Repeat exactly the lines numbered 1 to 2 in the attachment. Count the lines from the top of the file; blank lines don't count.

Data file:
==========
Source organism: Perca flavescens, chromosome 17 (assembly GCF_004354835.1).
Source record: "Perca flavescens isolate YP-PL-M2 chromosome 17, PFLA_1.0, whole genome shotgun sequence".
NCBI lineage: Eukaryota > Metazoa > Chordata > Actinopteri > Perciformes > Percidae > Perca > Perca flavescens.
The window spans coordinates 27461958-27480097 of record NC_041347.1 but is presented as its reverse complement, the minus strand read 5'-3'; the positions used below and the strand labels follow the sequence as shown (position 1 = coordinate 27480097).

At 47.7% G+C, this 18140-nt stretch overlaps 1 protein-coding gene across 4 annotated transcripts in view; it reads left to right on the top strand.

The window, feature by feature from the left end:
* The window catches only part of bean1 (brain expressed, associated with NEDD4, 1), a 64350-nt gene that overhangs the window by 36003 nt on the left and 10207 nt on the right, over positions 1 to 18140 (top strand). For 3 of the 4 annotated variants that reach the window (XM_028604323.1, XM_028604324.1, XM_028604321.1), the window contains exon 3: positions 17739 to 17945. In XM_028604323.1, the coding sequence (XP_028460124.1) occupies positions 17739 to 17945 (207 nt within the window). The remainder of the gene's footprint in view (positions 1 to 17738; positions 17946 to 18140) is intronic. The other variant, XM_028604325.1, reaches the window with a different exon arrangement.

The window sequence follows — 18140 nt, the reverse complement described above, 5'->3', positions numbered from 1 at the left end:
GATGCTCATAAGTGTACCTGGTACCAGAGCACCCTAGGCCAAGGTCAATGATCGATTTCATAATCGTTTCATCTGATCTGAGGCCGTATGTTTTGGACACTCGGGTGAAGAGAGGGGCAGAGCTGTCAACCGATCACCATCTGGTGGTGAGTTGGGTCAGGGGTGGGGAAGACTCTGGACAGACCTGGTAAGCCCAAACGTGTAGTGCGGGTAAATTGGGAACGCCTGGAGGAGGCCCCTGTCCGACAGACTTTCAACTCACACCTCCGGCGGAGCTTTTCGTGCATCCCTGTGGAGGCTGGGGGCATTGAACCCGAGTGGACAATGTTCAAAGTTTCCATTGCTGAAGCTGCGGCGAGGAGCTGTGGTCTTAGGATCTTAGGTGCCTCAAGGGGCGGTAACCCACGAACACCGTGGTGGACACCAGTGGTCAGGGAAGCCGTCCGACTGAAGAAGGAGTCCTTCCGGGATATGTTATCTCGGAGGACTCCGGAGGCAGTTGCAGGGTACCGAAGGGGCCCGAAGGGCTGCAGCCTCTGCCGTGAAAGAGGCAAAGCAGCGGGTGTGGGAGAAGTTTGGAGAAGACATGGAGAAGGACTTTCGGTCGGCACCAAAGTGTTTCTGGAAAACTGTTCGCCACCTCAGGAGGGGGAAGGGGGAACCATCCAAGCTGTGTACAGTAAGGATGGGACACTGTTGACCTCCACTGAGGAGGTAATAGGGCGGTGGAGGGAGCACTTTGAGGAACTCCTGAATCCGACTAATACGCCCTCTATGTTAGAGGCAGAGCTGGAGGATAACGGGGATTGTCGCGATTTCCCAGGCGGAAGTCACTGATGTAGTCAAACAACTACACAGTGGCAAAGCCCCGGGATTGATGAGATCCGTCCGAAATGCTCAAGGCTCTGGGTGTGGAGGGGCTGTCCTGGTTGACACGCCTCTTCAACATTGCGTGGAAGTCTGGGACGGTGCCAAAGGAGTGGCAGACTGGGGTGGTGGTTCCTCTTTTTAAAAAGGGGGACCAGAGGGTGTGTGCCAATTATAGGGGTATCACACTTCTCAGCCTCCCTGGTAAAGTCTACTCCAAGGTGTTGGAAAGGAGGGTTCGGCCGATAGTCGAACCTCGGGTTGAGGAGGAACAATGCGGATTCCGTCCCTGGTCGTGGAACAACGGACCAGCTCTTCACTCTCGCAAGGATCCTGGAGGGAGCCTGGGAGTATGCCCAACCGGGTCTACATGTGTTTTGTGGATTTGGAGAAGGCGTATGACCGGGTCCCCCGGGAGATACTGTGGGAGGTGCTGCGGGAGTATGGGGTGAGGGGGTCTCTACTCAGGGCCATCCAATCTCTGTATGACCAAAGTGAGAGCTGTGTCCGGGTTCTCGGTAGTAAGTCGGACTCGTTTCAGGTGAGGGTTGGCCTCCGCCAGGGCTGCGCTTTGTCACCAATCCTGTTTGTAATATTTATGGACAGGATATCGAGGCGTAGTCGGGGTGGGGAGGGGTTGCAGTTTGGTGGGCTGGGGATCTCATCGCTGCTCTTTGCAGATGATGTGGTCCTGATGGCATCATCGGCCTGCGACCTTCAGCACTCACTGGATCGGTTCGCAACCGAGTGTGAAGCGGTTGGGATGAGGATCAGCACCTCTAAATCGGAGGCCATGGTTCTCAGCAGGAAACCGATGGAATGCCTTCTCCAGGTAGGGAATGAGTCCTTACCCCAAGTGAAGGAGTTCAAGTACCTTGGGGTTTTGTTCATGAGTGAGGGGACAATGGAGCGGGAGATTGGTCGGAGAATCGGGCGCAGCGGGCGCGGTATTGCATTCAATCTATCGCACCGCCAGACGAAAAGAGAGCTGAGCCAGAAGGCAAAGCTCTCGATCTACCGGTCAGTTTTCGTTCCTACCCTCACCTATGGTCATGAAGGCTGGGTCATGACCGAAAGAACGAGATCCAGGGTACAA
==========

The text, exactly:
Source organism: Perca flavescens, chromosome 17 (assembly GCF_004354835.1).
Source record: "Perca flavescens isolate YP-PL-M2 chromosome 17, PFLA_1.0, whole genome shotgun sequence".